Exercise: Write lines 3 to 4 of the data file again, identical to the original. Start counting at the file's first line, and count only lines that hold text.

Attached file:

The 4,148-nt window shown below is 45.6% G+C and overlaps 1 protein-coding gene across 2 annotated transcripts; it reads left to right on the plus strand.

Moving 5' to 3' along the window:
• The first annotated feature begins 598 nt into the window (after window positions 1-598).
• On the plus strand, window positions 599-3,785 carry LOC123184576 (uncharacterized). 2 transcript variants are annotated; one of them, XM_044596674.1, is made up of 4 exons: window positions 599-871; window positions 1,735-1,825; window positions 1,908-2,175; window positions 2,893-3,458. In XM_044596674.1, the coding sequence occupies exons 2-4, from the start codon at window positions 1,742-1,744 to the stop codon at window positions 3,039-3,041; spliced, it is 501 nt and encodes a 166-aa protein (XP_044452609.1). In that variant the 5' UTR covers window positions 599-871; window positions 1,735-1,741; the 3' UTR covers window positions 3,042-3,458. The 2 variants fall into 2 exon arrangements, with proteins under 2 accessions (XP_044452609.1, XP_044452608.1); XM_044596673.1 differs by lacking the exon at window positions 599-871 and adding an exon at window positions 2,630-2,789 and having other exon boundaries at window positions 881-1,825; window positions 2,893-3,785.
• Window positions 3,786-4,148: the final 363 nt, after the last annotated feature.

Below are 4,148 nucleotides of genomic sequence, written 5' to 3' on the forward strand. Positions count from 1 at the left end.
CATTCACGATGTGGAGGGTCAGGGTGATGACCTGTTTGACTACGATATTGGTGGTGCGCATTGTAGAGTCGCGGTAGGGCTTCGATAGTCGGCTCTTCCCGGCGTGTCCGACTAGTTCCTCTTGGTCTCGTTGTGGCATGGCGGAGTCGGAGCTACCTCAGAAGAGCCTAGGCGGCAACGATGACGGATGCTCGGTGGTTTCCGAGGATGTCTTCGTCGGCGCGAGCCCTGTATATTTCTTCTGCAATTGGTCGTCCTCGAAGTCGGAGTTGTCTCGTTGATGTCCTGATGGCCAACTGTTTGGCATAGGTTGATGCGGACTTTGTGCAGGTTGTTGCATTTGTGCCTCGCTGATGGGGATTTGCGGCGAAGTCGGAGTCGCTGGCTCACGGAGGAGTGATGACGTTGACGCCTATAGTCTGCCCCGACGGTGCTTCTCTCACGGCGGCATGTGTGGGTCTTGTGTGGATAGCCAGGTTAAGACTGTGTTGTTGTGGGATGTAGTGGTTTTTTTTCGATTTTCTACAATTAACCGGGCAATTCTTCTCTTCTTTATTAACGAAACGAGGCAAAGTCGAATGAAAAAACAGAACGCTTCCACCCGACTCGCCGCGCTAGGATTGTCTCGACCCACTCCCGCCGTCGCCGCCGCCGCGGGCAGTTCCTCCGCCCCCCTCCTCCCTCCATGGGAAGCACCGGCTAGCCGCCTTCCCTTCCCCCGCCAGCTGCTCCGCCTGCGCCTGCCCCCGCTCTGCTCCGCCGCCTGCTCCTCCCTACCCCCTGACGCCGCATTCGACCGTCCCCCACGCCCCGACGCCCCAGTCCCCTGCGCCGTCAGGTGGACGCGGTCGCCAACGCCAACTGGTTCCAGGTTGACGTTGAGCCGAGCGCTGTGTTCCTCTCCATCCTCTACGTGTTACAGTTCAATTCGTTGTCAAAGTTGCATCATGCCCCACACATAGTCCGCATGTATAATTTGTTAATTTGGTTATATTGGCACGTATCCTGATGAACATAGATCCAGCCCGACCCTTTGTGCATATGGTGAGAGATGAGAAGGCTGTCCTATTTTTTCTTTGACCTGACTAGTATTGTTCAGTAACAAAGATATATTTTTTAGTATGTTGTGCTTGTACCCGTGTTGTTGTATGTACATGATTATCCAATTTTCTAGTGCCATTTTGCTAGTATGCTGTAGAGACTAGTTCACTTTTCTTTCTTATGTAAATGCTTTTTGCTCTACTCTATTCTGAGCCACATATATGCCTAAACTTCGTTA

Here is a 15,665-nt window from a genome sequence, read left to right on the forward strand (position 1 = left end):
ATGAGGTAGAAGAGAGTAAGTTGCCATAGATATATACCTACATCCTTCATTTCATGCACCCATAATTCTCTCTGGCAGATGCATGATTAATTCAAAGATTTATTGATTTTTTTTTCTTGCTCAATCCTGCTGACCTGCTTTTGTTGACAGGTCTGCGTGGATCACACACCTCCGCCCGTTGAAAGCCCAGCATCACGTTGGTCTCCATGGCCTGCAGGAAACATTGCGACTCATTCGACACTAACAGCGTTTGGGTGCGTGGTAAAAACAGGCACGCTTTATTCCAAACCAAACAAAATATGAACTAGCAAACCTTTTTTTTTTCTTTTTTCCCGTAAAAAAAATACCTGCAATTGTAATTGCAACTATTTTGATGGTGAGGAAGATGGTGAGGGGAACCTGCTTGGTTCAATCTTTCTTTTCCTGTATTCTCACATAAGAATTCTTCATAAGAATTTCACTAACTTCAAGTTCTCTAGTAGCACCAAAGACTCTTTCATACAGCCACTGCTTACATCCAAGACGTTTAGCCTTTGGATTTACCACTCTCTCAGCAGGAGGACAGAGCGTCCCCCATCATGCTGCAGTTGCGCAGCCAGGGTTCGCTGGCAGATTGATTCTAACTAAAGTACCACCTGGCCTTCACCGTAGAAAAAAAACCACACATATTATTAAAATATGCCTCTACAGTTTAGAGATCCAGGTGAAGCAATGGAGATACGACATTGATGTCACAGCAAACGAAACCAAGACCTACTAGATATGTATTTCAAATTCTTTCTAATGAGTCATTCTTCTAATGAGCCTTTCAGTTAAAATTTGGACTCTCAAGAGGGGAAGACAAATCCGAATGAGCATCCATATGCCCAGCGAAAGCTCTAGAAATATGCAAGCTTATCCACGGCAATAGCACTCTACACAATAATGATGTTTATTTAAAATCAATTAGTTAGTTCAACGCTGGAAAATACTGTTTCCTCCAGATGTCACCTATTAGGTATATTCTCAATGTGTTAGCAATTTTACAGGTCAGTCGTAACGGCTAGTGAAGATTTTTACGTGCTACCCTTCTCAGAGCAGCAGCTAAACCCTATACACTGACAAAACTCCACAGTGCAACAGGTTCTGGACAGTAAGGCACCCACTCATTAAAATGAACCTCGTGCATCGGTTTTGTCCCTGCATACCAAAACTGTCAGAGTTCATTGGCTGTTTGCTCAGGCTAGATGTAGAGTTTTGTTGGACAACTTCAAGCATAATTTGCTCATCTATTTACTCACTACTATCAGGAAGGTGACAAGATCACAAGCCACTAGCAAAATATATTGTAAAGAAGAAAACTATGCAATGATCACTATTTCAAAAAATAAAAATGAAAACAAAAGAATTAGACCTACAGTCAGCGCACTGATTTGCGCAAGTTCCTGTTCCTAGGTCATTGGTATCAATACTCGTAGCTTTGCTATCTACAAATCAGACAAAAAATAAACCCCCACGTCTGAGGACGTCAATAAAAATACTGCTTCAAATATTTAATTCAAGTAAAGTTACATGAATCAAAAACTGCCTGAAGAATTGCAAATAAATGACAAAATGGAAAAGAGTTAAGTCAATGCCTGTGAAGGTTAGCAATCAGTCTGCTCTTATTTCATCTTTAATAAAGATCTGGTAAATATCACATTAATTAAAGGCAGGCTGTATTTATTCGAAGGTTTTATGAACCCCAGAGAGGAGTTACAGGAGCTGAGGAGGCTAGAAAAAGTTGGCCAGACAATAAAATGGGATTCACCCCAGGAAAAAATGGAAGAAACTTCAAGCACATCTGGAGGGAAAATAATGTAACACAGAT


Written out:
• The first annotated feature begins 598 nt into the window (after window positions 1-598).
• On the plus strand, window positions 599-3,785 carry LOC123184576 (uncharacterized). 2 transcript variants are annotated; one of them, XM_044596674.1, is made up of 4 exons: window positions 599-871; window positions 1,735-1,825; window positions 1,908-2,175; window positions 2,893-3,458. In XM_044596674.1, the coding sequence occupies exons 2-4, from the start codon at window positions 1,742-1,744 to the stop codon at window positions 3,039-3,041; spliced, it is 501 nt and encodes a 166-aa protein (XP_044452609.1). In that variant the 5' UTR covers window positions 599-871; window positions 1,735-1,741; the 3' UTR covers window positions 3,042-3,458. The 2 variants fall into 2 exon arrangements, with proteins under 2 accessions (XP_044452609.1, XP_044452608.1); XM_044596673.1 differs by lacking the exon at window positions 599-871 and adding an exon at window positions 2,630-2,789 and having other exon boundaries at window positions 881-1,825; window positions 2,893-3,785.